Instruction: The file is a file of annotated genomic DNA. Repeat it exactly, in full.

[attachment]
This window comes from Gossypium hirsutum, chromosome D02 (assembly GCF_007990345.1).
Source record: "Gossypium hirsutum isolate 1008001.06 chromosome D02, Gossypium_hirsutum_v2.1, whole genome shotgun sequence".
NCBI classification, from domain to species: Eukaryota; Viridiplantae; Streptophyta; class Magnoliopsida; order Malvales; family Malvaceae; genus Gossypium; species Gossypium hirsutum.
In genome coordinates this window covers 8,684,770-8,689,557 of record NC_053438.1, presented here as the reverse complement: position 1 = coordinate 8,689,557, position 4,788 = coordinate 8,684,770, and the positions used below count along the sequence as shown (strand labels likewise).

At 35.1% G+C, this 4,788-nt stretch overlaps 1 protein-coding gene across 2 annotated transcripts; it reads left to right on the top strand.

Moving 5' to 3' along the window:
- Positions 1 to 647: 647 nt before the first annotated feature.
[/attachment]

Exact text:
This window comes from Gossypium hirsutum, chromosome D02 (assembly GCF_007990345.1).
Source record: "Gossypium hirsutum isolate 1008001.06 chromosome D02, Gossypium_hirsutum_v2.1, whole genome shotgun sequence".
NCBI classification, from domain to species: Eukaryota; Viridiplantae; Streptophyta; class Magnoliopsida; order Malvales; family Malvaceae; genus Gossypium; species Gossypium hirsutum.
In genome coordinates this window covers 8,684,770-8,689,557 of record NC_053438.1, presented here as the reverse complement: position 1 = coordinate 8,689,557, position 4,788 = coordinate 8,684,770, and the positions used below count along the sequence as shown (strand labels likewise).

At 35.1% G+C, this 4,788-nt stretch overlaps 1 protein-coding gene across 2 annotated transcripts; it reads left to right on the top strand.

Moving 5' to 3' along the window:
- Positions 1 to 647: 647 nt before the first annotated feature.